I've had to grit my teeth and manage the pain, says skipper
Written by Rory Mitchinson
Captain Jamaal Lascelles has lifted the lid on the groin injury that threatened to cut his season short.
Lascelles will undergo a double hernia operation later today, having helped the Magpies secure a return to the Premier League at the first time of asking.
The centre-half has been a virtual ever-present this term – making 47 appearances in all competitions after being handed the armband by Rafa Benitez last August.
But, speaking exclusively to nufc.co.uk, Lascelles admitted that he has been playing through the pain barrier for several months, such was his desire to help his side over the line.
“Five or six months ago, I started feeling my groin. I thought it was a bit of tightness, or whatever, but I was really struggling with it,” he said. “Every day in training, I’d probably train at about 50% - I couldn’t really run, or use my left foot.
“I spoke to the medical staff, and the manager, and it’s not something that can get worse – if you grit your teeth and manage the pain, you can get through it. I just thought, ‘We’re in a position here where we can get promoted’, and obviously – being the captain – I wanted to be involved. The manager trusts me, and he wants me to play.
“I’ve had a gym programme for four or five months now – you can’t heal it, but you can manage it by doing that. I’ve focused on that every day.
“I’ve probably not helped myself this season, in some areas, but that’s the sacrifice you make, and I’m willing to make it. It’s helped the team, and now I can get this sorted in time for pre-season.”
After reflecting on the mental strength he has had to call upon in recent months, Lascelles gave an insight into what lies in store on the road to recovery.
“It has been tough – there have been times where I have had head loss because of how painful it’s been,” he said. “Sometimes, it hasn’t done me any justice, because you play how you train. If I’m in training, and I’m just jogging about, it can show on the pitch on a matchday.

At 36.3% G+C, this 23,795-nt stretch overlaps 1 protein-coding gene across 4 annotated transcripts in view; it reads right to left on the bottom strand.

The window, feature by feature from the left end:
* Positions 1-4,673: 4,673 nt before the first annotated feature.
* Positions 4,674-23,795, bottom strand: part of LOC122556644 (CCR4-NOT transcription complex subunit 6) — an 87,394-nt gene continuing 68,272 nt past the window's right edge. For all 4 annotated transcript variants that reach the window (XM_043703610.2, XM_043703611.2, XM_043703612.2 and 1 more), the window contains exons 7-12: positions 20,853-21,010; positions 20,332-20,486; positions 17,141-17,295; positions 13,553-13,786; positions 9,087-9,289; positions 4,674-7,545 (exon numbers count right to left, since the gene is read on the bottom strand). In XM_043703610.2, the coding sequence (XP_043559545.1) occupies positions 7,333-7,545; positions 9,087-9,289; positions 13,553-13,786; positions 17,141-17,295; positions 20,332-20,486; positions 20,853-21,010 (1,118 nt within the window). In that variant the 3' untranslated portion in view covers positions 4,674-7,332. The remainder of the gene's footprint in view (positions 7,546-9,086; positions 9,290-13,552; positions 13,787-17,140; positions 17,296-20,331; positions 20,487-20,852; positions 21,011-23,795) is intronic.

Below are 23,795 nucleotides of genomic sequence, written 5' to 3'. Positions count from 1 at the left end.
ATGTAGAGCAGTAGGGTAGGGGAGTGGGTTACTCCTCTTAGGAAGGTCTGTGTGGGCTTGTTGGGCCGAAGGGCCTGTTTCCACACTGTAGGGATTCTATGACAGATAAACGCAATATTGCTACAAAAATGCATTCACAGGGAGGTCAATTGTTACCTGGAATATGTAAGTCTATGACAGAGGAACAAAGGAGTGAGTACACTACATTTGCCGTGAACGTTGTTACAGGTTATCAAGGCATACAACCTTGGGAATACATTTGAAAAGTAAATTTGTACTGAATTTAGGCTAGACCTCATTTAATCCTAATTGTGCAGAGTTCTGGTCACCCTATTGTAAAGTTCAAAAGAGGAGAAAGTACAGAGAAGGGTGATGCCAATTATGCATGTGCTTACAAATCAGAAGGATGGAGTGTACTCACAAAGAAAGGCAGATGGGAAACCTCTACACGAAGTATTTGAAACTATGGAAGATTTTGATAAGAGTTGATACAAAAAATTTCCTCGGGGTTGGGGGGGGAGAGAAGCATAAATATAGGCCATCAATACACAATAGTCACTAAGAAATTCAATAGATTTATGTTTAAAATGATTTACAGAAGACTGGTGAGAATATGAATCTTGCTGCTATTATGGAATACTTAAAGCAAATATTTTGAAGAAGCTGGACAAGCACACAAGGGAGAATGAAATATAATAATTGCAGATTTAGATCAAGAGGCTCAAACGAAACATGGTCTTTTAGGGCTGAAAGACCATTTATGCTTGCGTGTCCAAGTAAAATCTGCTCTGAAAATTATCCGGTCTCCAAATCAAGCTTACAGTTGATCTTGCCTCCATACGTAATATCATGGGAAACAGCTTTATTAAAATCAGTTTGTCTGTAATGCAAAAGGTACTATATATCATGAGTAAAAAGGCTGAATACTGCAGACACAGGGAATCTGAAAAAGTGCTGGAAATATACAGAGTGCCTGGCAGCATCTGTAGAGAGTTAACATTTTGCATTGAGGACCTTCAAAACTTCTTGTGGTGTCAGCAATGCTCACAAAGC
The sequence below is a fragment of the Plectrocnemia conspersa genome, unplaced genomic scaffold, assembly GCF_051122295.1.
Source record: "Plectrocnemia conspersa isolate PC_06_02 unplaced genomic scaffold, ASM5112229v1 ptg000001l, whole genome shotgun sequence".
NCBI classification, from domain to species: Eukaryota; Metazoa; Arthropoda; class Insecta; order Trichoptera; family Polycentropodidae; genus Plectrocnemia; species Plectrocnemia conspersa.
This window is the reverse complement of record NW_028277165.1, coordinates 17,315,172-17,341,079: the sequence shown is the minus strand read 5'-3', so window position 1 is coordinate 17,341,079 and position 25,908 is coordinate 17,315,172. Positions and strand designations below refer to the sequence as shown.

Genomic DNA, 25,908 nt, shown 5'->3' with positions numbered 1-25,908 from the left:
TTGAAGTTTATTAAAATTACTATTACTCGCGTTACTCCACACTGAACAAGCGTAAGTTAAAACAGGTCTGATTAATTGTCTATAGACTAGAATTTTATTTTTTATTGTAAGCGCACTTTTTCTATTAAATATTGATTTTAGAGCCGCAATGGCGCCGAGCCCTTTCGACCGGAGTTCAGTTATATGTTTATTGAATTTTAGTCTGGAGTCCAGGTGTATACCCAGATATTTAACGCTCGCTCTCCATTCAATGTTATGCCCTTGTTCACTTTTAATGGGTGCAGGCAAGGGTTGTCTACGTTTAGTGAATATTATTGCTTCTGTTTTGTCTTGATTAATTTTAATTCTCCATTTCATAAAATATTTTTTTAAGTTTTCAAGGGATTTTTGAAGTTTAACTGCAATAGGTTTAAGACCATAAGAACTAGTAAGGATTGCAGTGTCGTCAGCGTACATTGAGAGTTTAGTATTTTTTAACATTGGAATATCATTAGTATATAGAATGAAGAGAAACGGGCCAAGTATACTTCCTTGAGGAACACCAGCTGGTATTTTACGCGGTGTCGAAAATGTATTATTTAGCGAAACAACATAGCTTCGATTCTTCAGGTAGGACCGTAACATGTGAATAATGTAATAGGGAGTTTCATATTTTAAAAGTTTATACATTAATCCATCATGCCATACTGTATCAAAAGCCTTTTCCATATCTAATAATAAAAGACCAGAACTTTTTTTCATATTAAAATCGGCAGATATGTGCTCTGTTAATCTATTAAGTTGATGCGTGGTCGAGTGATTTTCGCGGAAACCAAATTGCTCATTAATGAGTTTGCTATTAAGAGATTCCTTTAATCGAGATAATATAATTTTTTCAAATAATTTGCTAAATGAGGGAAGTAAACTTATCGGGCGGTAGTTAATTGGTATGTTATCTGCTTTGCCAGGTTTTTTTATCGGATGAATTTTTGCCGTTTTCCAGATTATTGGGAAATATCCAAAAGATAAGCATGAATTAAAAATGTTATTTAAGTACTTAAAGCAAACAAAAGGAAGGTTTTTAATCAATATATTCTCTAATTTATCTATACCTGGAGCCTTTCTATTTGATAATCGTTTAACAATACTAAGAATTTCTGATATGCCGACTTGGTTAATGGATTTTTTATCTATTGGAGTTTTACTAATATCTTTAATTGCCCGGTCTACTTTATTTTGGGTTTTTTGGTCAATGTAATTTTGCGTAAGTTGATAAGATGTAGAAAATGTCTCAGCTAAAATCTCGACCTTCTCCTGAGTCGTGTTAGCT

“Hernias can be different for different people. I think Alan Shearer once had a hernia and he managed to play nine days later. One of the young boys, Jamie Sterry, has had one and he took it really well – he trained again after four weeks.
“It’s the end of the season, and I can rest over the summer a little bit. The first couple of weeks, I’ll just be walking and doing a few different movements – I can’t imagine I’ll be doing anything mad.
“If we weren’t already up, I’d still be trying to get through it and trying to play, but the job has been done, and now I can look after myself and better myself for next season.”
"I spoke to the medical staff, and the manager, and it’s not something that can get worse – if you grit your teeth and manage the pain, you can get through it. I just thought, ‘We’re in a position here where we can get promoted’, and obviously – being the captain – I wanted to be involved."